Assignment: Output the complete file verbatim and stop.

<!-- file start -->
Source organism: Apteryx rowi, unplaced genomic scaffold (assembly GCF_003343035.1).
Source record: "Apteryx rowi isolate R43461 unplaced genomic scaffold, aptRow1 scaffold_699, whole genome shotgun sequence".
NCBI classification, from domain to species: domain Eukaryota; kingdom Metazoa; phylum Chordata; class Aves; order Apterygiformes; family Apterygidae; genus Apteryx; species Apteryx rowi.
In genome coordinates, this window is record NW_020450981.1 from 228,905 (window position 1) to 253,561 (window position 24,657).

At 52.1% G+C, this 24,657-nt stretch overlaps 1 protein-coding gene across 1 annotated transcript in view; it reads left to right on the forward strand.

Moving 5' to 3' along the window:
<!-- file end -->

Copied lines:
Source organism: Apteryx rowi, unplaced genomic scaffold (assembly GCF_003343035.1).
Source record: "Apteryx rowi isolate R43461 unplaced genomic scaffold, aptRow1 scaffold_699, whole genome shotgun sequence".
NCBI classification, from domain to species: domain Eukaryota; kingdom Metazoa; phylum Chordata; class Aves; order Apterygiformes; family Apterygidae; genus Apteryx; species Apteryx rowi.
In genome coordinates, this window is record NW_020450981.1 from 228,905 (window position 1) to 253,561 (window position 24,657).

At 52.1% G+C, this 24,657-nt stretch overlaps 1 protein-coding gene across 1 annotated transcript in view; it reads left to right on the forward strand.

Moving 5' to 3' along the window: